DevOps is about more than continuous delivery. Prasanna Singaraju, Chief of Engineering and Technology at Qentelli, explains how AI can help fill in the potential gaps to improve application quality and delivery speed as well as user satisfaction.
This article introduces the concept of a Software Defined Perimeter (SDP) as a progressive security model. Don Boxley, co-founder and CEO of DH2i, explains how an SDP overcomes today’s most prevalent data security challenges – especially as cloud adoption continues to soar – while presenting numerous, previously unattainable benefits.
To address the rising tide of data breaches, social network providers have enhanced their built-in security and have focused primarily on improving multi-factor authentication processes. To better understand what varying platforms offer, Ehud Amiri, senior director for product management at OneLogin, looks at how the leading social media sites are protecting their users.
With security often seen as an obstacle in the path of innovation, adhering to project delivery deadlines and staying agile, it can be something of a dirty word in the software industry. Pieter Danhieux, CEO of Secure Code Warrior, explains how to engage developers to code securely, bridge the gap between the development and security functions of the business, and strive for a higher build standard of software.
When it comes to protecting end-user devices, many enterprises see two choices: either lock down devices and limit what users can access, or prioritize productivity and take some chances with security. Tal Zamir shows why this either/or proposition is untenable for CISOs, IT and end-users, and how a new software-defined endpoint approach is enabling enterprises to deliver completely secure and totally unrestricted user experience.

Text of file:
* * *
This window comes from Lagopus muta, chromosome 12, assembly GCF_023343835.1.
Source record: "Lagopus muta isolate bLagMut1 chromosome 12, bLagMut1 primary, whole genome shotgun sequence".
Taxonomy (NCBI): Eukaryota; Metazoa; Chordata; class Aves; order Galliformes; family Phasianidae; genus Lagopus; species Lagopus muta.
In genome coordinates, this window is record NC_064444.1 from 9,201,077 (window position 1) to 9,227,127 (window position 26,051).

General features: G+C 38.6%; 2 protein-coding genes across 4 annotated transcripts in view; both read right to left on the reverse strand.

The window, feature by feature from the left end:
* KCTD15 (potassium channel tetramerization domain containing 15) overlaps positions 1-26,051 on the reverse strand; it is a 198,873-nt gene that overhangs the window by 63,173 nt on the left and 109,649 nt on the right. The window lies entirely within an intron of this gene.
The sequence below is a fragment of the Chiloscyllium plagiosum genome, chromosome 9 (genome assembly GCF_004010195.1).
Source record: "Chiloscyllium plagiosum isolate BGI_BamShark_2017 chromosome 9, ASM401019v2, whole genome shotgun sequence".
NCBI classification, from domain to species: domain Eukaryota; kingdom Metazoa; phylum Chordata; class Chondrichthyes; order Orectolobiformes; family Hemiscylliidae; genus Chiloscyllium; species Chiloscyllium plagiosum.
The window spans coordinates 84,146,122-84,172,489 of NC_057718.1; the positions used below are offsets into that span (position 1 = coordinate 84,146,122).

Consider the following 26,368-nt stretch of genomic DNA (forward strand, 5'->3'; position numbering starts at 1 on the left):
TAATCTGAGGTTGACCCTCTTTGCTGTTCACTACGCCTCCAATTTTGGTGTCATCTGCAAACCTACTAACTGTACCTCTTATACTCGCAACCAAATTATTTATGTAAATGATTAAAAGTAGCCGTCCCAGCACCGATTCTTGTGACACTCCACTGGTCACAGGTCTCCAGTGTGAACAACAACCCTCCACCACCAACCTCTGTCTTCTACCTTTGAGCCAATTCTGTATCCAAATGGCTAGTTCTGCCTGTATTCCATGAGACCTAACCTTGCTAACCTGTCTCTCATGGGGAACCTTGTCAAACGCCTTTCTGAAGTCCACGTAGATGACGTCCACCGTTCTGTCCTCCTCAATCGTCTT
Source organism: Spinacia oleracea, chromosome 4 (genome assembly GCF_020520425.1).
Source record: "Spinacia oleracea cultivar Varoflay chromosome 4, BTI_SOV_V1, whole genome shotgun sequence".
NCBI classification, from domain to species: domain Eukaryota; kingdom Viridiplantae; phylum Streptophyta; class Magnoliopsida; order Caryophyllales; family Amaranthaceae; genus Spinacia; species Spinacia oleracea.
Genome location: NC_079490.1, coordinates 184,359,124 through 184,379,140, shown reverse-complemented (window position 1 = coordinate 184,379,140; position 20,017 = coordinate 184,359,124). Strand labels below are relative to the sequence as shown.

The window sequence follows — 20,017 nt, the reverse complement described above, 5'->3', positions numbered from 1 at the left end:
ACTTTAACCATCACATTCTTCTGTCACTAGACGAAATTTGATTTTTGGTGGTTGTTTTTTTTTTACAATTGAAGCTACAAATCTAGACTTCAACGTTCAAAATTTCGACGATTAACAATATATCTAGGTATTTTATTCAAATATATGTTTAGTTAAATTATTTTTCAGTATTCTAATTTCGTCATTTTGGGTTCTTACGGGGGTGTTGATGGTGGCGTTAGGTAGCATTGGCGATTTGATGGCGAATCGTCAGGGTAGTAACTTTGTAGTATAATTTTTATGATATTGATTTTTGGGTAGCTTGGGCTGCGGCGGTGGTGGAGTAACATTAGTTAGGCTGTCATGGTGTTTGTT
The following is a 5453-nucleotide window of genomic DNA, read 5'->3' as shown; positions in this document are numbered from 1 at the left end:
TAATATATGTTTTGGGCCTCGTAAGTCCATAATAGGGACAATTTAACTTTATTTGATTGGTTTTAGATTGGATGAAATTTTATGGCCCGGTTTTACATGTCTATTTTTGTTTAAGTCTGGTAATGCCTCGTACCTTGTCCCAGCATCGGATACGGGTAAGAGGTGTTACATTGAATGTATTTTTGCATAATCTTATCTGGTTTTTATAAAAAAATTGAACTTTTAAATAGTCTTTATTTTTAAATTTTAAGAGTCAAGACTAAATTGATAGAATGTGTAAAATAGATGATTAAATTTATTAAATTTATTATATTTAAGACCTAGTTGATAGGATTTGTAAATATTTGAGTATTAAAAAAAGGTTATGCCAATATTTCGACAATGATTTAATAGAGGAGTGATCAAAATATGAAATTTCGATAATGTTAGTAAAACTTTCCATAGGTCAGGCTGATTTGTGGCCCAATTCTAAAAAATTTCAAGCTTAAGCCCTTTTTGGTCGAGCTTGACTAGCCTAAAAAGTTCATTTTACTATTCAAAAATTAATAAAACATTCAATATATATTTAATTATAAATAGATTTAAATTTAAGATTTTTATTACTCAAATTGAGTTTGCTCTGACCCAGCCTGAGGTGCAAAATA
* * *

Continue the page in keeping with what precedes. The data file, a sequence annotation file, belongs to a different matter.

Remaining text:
Given all the vendor- and analyst-speak in the security space, it’s become difficult for organizations to know the difference between Security Information and Event Management (SIEM) and security analytics. Here are 6 ways to tell a SIEM from a security analytics product.
99% of successful attacks involve vulnerabilities that have been known to cybersecurity professionals for at least one year. Nollaig Heffernan describes the issues that exist today with applying software patches, primarily at the application layer, and advises on how to mange the patching effort and where priorities should lie for organizations.
We kicked off 2017 with a lot of excitement around a nasty set of SMB vulnerabilities which led to the devastatingly successful WannaCry and NotPetya attacks, and 2018 started off with a similar level of excitement concerning the Spectre and Meltdown vulnerabilities. Ivanti’s Chris Goettl discusses which trends have surfaced and what to watch for during the rest of the year.
RiskIQ surveyed 1,691 security leaders from multiple verticals in the U.S. and U.K. about the current digital threat landscape. The results show that relentless, Internet-scale threat campaigns are near-universal pain points – and CISOs are afraid that their security teams are ill-equipped to stop them.
While Mac users like to believe that their systems are secure, the truth is that Macs really aren't more secure than Windows PCs; it's a myth that Apple computers are inherently more secure and don't get malware. Here are several things that Mac users can do to improve their security.
Despite the advances in technology, there’s still a very human element to whether a company embraces security practices. This article examines the impact that organizational culture has on a company's ability to adopt a security-driven mindset and offers some pragmatic tips on overcoming oft-encountered challenges.
Organizations are implementing stricter mandates for what kind of platforms and mobile features employees can use on both personal and corporate-owned devices, prompting a dramatic increase in the rise of "shadow IT" like unauthorized messaging apps. By bringing messaging apps out of the shadows and into the mainstream, organizations can reduce the risk of both outside and inside threats to the enterprise.